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BOLIVIA—Brunswick County commissioners decided a firm handshake, a certificate of recognition and a longevity bonus are the best ways to thank county employees for their years of service.
Debbie Barnes brought a proposal to cut the cost of the employee service recognition program by doing away with the expensive pins the county has given employees when they hit milestone years.
“We had a policy that required pins with diamonds, sapphires, solid gold. We changed that policy to add more flexibility for recognition,” she said.
Barnes said the policy changed in 2011 to cut recognition of three years with the county and offer a certificate of recognition for five years. The county had an inventory of pins for employees who worked for 10, 15, 20, 25 years or longer.
With the inventory emptied, the county looked for new ways to recognize its long-term employees.
“We’ve met our recognitions by including (service years) in the newsletter and we have department heads acknowledge those employees,” Barnes said.
But Barnes also met with employees to find out what type of service awards they would appreciate most.
“We talked about pins and were told they have them in a drawer and don’t do much with them. We could (still) do pins or certificates possibly framed. We could also consider an honor kit, with a framed certificate and a token,” Barnes said.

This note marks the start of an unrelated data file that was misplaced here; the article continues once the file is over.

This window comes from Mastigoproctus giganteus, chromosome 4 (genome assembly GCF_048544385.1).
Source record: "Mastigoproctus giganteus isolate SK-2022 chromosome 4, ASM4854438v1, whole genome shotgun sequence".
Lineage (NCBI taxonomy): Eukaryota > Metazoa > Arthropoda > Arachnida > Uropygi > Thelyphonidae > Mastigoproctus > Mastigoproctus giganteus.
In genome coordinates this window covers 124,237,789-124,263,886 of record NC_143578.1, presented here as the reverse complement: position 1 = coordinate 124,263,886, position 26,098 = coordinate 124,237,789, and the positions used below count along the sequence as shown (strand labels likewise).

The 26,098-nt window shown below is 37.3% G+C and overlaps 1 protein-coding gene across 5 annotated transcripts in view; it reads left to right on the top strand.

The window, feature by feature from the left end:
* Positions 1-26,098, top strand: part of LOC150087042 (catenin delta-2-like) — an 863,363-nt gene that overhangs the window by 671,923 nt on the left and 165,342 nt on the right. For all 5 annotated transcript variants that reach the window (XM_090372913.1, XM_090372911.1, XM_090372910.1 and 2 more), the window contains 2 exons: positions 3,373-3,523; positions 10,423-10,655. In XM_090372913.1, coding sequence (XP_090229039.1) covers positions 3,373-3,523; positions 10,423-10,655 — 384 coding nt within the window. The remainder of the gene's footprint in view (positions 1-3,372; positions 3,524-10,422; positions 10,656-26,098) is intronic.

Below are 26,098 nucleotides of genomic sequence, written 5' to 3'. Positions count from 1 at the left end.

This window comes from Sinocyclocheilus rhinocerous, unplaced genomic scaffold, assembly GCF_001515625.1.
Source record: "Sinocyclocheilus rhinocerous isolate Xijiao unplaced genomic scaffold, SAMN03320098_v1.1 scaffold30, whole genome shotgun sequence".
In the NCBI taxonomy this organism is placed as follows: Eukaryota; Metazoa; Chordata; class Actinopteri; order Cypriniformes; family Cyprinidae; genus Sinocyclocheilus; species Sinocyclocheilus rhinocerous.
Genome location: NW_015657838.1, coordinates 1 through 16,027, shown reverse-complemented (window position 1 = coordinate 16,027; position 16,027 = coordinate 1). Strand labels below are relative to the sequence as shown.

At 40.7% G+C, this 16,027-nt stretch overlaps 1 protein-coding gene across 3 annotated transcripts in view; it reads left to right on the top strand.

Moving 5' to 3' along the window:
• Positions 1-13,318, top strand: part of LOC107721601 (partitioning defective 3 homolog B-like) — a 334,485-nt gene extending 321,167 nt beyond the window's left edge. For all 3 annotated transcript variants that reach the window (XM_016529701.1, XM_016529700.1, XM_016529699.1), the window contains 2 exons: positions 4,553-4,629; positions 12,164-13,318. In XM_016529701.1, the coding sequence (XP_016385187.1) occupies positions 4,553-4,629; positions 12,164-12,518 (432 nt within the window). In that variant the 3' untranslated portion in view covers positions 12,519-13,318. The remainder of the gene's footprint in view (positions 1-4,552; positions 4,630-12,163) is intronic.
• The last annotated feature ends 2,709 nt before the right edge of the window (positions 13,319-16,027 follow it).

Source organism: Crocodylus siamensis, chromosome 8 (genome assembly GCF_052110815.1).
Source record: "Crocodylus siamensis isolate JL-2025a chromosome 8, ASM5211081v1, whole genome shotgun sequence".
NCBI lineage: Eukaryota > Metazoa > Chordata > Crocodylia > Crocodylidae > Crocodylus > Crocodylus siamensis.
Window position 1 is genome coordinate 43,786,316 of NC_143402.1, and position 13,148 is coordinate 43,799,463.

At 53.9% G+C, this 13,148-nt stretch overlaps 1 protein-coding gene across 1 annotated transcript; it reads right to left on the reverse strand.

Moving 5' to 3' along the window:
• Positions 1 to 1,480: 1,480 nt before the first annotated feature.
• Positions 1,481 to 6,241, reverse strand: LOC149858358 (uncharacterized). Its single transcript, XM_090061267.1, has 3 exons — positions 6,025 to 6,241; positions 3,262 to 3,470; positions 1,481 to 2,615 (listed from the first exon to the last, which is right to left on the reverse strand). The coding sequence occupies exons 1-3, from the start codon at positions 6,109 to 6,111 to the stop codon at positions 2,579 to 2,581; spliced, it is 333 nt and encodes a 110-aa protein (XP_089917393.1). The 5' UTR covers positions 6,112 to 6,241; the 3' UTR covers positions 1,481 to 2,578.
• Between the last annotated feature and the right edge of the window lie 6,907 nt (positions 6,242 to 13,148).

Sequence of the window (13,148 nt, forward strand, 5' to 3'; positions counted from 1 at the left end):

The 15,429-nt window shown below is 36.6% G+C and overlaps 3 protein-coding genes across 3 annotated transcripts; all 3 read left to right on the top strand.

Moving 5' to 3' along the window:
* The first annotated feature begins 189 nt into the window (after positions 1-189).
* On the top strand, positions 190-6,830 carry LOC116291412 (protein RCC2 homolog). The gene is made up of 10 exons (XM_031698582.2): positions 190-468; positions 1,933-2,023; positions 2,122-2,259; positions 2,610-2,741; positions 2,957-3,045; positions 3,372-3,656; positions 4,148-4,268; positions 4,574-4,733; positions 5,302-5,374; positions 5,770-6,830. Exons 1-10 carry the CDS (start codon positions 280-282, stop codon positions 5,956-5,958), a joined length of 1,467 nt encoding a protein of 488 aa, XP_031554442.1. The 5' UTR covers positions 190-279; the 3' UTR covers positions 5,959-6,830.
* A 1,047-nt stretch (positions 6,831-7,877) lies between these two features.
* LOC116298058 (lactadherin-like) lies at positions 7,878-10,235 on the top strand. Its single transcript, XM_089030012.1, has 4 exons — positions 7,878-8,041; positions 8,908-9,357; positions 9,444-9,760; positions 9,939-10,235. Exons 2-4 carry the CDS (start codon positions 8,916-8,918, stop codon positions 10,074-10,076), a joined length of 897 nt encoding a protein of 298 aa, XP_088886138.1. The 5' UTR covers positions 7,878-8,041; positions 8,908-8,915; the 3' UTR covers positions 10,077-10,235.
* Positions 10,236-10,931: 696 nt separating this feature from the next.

Barnes said another option that received the most employee response was a catalog of items with the value commensurate with an employee’s years of service.
A certificate for five years of service, then the catalog options for longer service was estimated to cost $20,000 each calendar year.
“People can find something they can use. A department head tonight was cutting up, asking ‘When do I get my salad bowls?’” Barnes said.
Barnes said they also discussed a monetary award, but any amount offered would be taxable income.
Commissioner Frank Williams said he was in favor of providing some type of recognition.
“We want to make sure it’s meaningful. I get the sense the catalog is something they would appreciate,” Williams said.
But commissioner Pat Sykes disagreed.
“We should do away with it. I worked in government for 32 years. A certificate was all I got. The most important thing they get is longevity pay,” Sykes said.
“With the catalog, that could end up in a drawer or a yard sale. If it’s not money, it’s not beneficial. I recommend we give them a certificate and continue the longevity pay.”
Barnes asked if the certificate should be framed, which would cost around $2,800 each year.
Sykes made a motion to do away with any purchased items and provide an unframed certificate.
The board unanimously approved with a 5-0 vote.
Brian Slattery is a staff writer for The Brunswick Beacon. Reach him at 754-6890 or email@example.com.